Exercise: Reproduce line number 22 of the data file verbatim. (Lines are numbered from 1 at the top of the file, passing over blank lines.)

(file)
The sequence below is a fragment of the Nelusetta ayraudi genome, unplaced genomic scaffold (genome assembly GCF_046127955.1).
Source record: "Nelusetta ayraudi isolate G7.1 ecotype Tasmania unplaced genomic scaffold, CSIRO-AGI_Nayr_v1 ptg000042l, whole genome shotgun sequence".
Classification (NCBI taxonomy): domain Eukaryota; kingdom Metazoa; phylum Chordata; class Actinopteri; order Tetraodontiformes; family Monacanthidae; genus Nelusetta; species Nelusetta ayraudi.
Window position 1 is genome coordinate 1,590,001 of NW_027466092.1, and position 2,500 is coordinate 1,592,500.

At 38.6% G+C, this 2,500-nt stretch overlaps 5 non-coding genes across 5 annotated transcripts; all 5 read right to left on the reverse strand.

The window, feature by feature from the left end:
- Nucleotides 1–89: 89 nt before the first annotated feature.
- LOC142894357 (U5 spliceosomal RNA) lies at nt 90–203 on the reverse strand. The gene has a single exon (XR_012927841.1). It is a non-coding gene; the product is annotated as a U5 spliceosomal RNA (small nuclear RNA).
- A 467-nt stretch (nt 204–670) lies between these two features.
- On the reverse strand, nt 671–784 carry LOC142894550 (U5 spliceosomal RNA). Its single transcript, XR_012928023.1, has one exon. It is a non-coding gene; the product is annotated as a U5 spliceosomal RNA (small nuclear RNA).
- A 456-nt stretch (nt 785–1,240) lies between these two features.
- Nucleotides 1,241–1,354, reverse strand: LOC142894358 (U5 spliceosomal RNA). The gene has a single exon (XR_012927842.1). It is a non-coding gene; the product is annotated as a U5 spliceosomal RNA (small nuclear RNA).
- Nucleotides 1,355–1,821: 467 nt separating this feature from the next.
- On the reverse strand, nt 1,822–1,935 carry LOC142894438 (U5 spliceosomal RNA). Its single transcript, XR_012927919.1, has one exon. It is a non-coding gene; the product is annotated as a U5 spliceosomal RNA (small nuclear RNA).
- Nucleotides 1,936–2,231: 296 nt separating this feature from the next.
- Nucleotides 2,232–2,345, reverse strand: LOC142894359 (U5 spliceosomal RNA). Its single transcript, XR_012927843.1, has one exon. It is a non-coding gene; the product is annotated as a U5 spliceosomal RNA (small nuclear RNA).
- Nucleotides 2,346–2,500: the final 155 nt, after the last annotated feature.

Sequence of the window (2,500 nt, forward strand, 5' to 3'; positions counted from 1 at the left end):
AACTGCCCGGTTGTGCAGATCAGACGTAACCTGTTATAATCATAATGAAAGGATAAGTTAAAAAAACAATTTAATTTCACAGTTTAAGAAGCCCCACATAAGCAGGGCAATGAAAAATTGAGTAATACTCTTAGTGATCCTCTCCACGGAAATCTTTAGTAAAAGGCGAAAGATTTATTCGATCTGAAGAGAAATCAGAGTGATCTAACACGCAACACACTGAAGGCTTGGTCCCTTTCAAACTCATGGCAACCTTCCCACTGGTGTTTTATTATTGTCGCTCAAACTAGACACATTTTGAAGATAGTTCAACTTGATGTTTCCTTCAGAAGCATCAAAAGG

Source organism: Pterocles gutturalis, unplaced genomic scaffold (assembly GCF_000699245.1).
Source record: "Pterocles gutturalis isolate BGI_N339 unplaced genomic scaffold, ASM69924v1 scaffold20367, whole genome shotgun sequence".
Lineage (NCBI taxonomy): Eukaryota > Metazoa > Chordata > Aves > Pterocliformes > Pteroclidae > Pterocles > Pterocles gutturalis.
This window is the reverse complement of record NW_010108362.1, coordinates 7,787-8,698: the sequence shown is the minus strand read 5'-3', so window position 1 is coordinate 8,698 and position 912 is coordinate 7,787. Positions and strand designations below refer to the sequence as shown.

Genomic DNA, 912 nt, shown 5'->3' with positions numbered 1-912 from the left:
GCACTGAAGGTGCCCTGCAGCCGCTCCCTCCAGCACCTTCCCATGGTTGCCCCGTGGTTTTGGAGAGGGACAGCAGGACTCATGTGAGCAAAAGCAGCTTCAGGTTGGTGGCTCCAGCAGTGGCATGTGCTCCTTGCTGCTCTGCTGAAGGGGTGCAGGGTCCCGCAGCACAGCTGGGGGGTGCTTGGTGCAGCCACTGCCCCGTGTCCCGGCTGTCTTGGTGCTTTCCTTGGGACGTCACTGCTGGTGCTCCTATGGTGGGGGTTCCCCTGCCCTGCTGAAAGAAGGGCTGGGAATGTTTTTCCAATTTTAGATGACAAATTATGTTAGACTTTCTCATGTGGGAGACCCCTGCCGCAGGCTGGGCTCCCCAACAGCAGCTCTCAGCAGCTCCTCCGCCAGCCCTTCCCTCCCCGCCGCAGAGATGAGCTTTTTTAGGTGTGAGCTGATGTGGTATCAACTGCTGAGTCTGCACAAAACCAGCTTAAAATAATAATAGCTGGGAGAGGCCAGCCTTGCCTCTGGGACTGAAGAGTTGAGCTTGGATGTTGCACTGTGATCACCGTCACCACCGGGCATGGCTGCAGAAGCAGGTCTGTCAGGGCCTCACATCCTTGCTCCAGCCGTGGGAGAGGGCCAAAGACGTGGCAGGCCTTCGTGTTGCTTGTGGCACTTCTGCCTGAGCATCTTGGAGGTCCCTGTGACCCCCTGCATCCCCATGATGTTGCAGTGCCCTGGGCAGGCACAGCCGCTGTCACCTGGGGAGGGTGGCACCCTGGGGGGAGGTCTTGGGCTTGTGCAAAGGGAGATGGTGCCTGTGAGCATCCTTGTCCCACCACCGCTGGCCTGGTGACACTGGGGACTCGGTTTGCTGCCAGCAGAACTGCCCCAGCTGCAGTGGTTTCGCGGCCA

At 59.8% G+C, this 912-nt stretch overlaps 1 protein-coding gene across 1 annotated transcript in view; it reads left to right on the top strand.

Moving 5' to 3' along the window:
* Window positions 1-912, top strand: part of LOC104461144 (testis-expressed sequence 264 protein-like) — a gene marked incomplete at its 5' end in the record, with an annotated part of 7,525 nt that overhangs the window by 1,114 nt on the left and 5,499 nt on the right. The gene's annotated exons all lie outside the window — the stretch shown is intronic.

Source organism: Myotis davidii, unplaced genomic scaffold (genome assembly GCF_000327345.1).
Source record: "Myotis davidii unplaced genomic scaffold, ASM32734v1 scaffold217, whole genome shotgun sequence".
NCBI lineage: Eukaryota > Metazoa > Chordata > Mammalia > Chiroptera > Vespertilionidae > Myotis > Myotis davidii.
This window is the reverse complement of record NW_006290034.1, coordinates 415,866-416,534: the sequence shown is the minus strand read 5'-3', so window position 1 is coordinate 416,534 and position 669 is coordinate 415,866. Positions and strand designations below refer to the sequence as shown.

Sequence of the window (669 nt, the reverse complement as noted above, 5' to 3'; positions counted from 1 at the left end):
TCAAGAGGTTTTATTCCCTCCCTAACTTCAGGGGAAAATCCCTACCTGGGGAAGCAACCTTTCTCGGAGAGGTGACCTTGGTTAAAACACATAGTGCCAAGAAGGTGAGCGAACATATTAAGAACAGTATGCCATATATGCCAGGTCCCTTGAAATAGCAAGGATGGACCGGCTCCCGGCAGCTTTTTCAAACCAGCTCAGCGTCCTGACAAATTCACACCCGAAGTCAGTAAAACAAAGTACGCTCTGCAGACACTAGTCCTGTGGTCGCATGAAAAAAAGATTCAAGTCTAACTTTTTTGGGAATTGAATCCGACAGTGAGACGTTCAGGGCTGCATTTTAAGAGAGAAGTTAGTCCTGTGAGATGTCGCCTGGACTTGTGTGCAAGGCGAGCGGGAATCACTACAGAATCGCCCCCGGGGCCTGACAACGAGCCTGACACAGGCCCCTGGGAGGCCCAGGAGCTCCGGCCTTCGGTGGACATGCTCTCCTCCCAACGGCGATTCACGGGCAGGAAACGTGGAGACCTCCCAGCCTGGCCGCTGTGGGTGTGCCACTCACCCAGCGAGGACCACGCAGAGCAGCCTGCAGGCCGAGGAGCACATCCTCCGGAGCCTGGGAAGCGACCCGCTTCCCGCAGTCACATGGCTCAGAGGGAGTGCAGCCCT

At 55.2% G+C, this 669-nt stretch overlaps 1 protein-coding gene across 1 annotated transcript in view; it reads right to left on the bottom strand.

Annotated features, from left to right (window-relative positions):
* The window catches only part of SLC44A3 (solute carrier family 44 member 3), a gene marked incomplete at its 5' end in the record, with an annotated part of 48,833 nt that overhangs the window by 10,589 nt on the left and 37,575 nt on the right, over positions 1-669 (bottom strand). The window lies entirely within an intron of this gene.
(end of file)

Lineage (NCBI taxonomy): Eukaryota > Metazoa > Chordata > Aves > Pterocliformes > Pteroclidae > Pterocles > Pterocles gutturalis.